We’re more lonely and sad than we’ve ever been. There are countless research studies and articles that try their darnedest to sound clever yet concerned pointing out that people with a high use of social media also rank higher on anxiety and depression and report less satisfaction with life. They are quick to point out that it’s simply a correlation, and they don’t yet know if one causes the other. Ask that friend which sitcom they watch when they’re depressed then bring them ramen and sit on the other end of their couch when you don’t see them for a few days.

I understand I may sound like a crotchety old grandpa whining about “those millennials and their darn smartphones”. Please understand that I’m not. A well-placed meme can make me laugh out loud, and though I joined Facebook for work this year, I have a personal Instagram account that brings me happiness in its own way. I’m simply observing that maybe seeing 24/7 that the grass truly seems greener in someone else’s yard is making us neglect our own gardens. In this age of limitless knowledge, we have more potential than anyone else to master another language, find the closest river to fish, or bring home the ingredients to make the best homemade Pad Thai. Yet, we don’t. We’d rather watch Tasty videos of simplified recipes than mess around and create our own. We’d rather scroll through meme after meme than drive twenty minutes to visit our dad for in-person dad jokes. We’d rather watch all of the manufactured drama of the Kardashians than maybe ruffle some feathers in our own families. It troubles me that we’re collectively trading warm bear hugs and cold beers around a bonfire for our screen’s blue glow (that is probably giving us insomnia to boot).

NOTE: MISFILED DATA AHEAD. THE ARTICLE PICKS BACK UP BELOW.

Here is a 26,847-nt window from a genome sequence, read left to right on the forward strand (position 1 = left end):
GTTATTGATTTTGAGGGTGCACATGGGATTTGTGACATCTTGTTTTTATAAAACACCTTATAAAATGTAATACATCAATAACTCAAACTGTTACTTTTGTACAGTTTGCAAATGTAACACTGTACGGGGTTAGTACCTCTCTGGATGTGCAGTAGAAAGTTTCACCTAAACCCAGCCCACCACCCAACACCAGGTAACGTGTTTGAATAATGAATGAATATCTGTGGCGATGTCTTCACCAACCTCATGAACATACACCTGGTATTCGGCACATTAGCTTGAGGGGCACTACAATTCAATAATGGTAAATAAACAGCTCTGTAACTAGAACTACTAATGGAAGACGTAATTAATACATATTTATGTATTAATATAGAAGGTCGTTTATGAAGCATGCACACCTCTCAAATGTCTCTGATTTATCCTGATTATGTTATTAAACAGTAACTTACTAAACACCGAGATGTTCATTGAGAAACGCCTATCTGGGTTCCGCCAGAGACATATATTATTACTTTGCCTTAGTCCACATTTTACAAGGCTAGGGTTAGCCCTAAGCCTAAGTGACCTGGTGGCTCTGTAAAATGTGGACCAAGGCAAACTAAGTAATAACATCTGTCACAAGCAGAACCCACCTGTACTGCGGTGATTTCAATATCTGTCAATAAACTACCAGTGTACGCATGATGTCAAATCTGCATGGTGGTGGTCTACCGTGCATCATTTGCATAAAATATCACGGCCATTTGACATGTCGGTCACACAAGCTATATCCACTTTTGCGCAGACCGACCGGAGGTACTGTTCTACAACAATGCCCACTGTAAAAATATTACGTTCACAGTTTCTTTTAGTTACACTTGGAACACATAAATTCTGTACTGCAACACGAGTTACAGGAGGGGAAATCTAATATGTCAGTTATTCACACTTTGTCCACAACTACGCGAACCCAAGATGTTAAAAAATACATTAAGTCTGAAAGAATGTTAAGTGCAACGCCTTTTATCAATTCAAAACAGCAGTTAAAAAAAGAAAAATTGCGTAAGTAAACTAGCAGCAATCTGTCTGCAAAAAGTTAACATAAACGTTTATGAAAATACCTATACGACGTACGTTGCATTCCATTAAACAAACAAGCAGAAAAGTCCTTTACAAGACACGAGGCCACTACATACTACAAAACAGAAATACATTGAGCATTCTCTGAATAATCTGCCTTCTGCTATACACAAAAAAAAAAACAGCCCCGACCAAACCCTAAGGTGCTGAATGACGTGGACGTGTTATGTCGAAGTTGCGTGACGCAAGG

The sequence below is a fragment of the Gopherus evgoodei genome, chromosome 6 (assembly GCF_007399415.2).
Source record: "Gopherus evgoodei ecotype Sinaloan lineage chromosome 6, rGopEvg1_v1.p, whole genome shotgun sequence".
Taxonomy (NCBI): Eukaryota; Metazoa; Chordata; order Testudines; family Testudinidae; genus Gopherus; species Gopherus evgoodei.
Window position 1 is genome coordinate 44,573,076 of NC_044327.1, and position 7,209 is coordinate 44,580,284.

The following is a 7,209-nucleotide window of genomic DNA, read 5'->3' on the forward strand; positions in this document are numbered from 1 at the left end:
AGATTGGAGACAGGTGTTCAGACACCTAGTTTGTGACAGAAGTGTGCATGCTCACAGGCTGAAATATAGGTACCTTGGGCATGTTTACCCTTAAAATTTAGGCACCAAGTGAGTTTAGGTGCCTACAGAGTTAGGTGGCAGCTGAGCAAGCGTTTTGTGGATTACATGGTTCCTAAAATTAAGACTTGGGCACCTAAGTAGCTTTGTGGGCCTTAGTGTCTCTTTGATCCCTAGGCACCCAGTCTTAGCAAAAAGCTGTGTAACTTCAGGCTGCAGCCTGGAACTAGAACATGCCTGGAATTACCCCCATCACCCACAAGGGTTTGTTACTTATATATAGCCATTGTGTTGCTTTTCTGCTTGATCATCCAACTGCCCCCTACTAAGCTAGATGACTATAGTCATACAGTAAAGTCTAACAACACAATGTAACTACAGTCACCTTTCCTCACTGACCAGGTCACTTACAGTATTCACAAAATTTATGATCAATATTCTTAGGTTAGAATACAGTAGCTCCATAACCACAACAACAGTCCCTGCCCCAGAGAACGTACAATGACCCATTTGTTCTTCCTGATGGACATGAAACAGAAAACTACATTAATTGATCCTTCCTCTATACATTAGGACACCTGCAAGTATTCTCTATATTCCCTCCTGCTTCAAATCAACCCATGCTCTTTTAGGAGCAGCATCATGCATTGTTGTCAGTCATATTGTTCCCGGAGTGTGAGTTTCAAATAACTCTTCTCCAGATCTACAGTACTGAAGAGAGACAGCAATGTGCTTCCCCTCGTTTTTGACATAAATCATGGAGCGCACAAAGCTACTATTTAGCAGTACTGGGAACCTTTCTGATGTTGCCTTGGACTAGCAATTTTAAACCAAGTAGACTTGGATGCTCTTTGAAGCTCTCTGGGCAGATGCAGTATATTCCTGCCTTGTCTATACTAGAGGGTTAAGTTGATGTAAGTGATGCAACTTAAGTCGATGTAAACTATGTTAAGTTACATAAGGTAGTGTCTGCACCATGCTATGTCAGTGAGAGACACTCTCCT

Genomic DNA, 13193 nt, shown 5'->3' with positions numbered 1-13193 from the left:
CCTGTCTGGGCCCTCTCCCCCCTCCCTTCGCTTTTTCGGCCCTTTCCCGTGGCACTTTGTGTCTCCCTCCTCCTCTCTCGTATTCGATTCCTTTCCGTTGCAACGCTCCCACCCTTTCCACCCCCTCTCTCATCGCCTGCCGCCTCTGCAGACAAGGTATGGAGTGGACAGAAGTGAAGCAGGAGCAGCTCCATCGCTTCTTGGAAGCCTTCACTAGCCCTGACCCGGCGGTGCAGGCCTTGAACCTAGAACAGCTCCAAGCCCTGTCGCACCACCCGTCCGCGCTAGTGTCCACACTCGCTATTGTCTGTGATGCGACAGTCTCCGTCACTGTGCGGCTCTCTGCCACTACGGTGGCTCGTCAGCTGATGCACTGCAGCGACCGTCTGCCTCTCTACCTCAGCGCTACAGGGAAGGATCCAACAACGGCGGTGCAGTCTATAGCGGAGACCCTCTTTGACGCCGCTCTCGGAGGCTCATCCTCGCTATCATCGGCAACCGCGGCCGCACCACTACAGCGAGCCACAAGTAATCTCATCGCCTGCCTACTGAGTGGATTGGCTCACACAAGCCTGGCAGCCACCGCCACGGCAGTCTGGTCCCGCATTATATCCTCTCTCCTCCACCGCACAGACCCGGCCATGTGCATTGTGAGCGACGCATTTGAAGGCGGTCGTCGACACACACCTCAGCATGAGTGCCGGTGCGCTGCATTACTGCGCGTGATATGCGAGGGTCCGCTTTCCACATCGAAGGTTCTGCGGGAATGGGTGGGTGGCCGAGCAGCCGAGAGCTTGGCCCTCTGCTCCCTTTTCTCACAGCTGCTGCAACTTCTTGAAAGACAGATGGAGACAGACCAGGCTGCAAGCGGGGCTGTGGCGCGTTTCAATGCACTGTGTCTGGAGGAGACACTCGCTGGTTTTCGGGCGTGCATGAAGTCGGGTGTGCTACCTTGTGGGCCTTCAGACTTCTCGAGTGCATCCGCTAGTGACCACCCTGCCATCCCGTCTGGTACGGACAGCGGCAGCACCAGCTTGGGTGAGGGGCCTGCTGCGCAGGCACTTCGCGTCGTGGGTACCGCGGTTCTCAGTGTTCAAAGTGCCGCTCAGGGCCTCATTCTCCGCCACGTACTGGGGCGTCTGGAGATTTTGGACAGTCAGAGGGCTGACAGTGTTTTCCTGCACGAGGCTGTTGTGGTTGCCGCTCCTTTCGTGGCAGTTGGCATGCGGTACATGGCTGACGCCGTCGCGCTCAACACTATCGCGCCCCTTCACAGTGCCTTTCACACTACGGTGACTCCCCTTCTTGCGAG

I spent the weekend in a busy city with busy people and a ton of coffee. I organized two weddings and a national organization’s annual dinner. All three headliners were stressed about the appearance of the event and how it would look on their respective social media profiles. Getting visibly frustrated over a stray hair or wrinkles in the tablecloths. I’ve come to the realization that we will never be good enough. Our bank accounts will never have enough zeroes. Our jokes won’t make everyone laugh out loud. Our wardrobes will never have the perfect mixture of casual and dapper (no, just me?) Our depths aren’t deep enough for everyone to swim in. That’s okay. Your ocean isn’t meant for everyone.

I have a love/hate relationship with the internet in general, social media in particular. Our relationship status would be ‘It’s complicated.’ I love the photos that take my breath away and the ease of connections. I love staying in touch with friends halfway across the world in more ways than one handwritten letter a month. I even love the inspirational stories (Check out @thebullhikes for one of my new faves!) Yet, I can’t deny the pitfalls of self-pity that come from constant comparison to our peers. Why doesn’t my squad look like that? Why aren’t I cliff-jumping and scuba diving on my vacations? Why don’t my abs look as toned? Is something wrong with me?

In my attempts to see all the nuances on all the issues, I can easily fling myself into the filth surrounding us and be paralyzed to make a decision. Any decision. I find myself reading provocative articles with little research to back up their claims or simply watching brain-numbing videos that portray everyone like me to be mindless. It’s madness that we’ve traded in trembling, quivering, triumphant life for the hollow glory of counting how many people’s thumbs pushed a button. We’re not made to wallow in pain or swallow only the sweet of life. Both punches and kisses make up a full life, and we shouldn’t deny ourselves the opportunities to do either. We weren’t built for the hate. Find the folks who keep you sane and positive in a world full of cynics. Who remind you that true community is worth driving however many miles to knock on their door. Who chase beautiful things and ask difficult questions.

Be kind to yourself, okay? Even on the internet.